AdS/CFT and Holography: Exploring the Questions

In summary, the conversation discusses the possibility of a provable map between Feynman diagrams and 't Hooft diagrams in the N->infinity limit, and whether the structure obtained in this way can be classified using weaker equivalence. The discussion also touches upon the conditions for quantization and whether the series expansion obtained in this way is restricted by other criteria, and the compatibility of string theory with quantum mechanics. The conversation concludes with a question about the preservation of quantum polarization and group structure when transitioning to 't Hooft diagrams.
  • #1
Andrei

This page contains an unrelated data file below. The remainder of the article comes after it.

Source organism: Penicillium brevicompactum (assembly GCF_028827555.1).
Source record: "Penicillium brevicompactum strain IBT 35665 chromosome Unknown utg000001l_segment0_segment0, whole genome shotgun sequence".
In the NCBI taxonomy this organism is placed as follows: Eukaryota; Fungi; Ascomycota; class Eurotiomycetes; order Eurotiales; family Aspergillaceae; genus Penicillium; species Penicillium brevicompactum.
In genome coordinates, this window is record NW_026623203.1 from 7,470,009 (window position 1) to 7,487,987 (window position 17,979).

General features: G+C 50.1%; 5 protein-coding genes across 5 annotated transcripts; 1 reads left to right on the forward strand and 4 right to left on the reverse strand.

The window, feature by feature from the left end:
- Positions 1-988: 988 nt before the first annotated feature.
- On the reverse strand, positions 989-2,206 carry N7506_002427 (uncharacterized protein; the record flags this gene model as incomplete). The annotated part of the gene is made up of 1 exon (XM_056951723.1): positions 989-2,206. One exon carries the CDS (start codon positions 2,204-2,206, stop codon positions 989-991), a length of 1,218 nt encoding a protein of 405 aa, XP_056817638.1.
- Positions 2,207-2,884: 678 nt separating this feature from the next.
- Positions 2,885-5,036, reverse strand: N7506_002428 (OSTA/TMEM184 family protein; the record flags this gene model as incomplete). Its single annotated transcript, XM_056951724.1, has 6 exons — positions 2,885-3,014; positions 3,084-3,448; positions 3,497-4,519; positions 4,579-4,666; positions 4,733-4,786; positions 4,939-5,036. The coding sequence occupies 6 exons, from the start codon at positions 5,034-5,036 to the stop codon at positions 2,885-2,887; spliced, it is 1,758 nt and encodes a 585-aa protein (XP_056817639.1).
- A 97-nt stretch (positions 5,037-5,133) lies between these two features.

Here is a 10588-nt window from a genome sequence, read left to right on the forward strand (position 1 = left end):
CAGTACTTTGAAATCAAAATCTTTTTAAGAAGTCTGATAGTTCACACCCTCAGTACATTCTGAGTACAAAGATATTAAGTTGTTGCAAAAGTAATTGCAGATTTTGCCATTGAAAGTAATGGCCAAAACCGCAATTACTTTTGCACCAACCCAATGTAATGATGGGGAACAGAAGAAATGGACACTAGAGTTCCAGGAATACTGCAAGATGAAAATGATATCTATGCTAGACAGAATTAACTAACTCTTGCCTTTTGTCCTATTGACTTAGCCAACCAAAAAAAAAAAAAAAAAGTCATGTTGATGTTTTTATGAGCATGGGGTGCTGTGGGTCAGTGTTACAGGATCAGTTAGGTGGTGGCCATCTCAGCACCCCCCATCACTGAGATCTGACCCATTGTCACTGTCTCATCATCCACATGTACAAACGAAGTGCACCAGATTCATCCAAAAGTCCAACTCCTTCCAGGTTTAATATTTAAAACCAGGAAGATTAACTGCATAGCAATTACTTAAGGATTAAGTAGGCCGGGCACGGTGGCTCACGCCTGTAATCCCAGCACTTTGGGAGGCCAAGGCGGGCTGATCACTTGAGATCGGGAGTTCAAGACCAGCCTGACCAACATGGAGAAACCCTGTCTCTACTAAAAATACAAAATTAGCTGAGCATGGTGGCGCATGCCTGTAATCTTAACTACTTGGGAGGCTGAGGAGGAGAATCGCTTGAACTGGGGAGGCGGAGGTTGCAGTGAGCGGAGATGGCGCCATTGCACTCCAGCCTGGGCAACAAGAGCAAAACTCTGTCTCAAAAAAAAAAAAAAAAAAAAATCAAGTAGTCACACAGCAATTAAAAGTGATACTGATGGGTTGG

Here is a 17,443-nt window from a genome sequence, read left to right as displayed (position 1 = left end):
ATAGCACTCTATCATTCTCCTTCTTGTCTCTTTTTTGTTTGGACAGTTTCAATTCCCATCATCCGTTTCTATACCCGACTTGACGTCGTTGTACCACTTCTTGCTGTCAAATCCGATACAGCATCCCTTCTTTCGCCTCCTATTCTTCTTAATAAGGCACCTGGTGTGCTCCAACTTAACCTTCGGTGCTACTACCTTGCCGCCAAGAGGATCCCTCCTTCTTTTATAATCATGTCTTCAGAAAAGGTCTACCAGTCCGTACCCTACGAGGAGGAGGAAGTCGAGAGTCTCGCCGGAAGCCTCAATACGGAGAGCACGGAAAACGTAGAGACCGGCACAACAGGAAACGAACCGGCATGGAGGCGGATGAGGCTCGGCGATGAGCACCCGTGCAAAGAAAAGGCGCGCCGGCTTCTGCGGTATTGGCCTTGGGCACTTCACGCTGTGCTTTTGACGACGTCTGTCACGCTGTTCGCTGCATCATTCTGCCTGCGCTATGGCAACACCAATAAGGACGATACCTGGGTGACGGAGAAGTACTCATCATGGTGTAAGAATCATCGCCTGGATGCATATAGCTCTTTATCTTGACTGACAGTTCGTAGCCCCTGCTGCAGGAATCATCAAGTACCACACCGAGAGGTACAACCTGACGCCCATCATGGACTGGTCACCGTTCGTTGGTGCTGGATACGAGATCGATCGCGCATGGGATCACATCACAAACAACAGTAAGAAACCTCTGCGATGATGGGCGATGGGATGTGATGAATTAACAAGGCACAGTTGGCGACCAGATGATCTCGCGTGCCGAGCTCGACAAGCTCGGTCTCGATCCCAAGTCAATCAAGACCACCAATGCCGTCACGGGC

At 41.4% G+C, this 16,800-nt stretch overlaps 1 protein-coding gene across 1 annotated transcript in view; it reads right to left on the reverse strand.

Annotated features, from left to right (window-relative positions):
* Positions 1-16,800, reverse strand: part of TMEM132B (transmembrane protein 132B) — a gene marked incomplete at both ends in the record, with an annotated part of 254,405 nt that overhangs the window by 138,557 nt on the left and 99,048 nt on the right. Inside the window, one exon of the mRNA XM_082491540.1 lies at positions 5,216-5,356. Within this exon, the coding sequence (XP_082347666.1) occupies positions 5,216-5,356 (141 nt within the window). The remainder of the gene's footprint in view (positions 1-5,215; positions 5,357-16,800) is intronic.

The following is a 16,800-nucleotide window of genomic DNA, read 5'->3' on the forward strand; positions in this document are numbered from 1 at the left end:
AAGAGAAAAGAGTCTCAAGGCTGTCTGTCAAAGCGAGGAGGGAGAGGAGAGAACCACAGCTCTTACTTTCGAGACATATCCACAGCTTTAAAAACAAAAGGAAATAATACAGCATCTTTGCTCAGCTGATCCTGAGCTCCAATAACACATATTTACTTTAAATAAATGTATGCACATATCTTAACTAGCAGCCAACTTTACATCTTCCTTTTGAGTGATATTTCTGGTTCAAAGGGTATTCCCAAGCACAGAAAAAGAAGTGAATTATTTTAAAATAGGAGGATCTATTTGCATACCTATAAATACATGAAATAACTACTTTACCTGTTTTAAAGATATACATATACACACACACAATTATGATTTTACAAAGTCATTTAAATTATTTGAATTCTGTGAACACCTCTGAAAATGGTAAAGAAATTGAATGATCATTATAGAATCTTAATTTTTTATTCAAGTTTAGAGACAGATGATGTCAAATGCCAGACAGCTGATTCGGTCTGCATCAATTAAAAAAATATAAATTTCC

3
0
I studied string theory for 2 years officially and much more on my own, chance made it that I spent the last year reading "serious" algebraic topology books and differential geometry specific for mathematicians. After gaining this insight I am very skeptical about string theory and the holographic principle... I posted these questions also on another forum and I was directed towards physicsforum...

1. I would like to understand if the t'hooft diagrams in the N->Infinity limit can be mapped back to a field theory? Is there a general proof for that? What I mean is that the whole construction adds additional degrees of freedom by extending the original manifold (lines) to bands. There must be some structure in order for the quantisation to be possible in that case. See this paper, I read it today and many things look very interesting:

http://arxiv.org/pdf/hep-th/9812012.pdf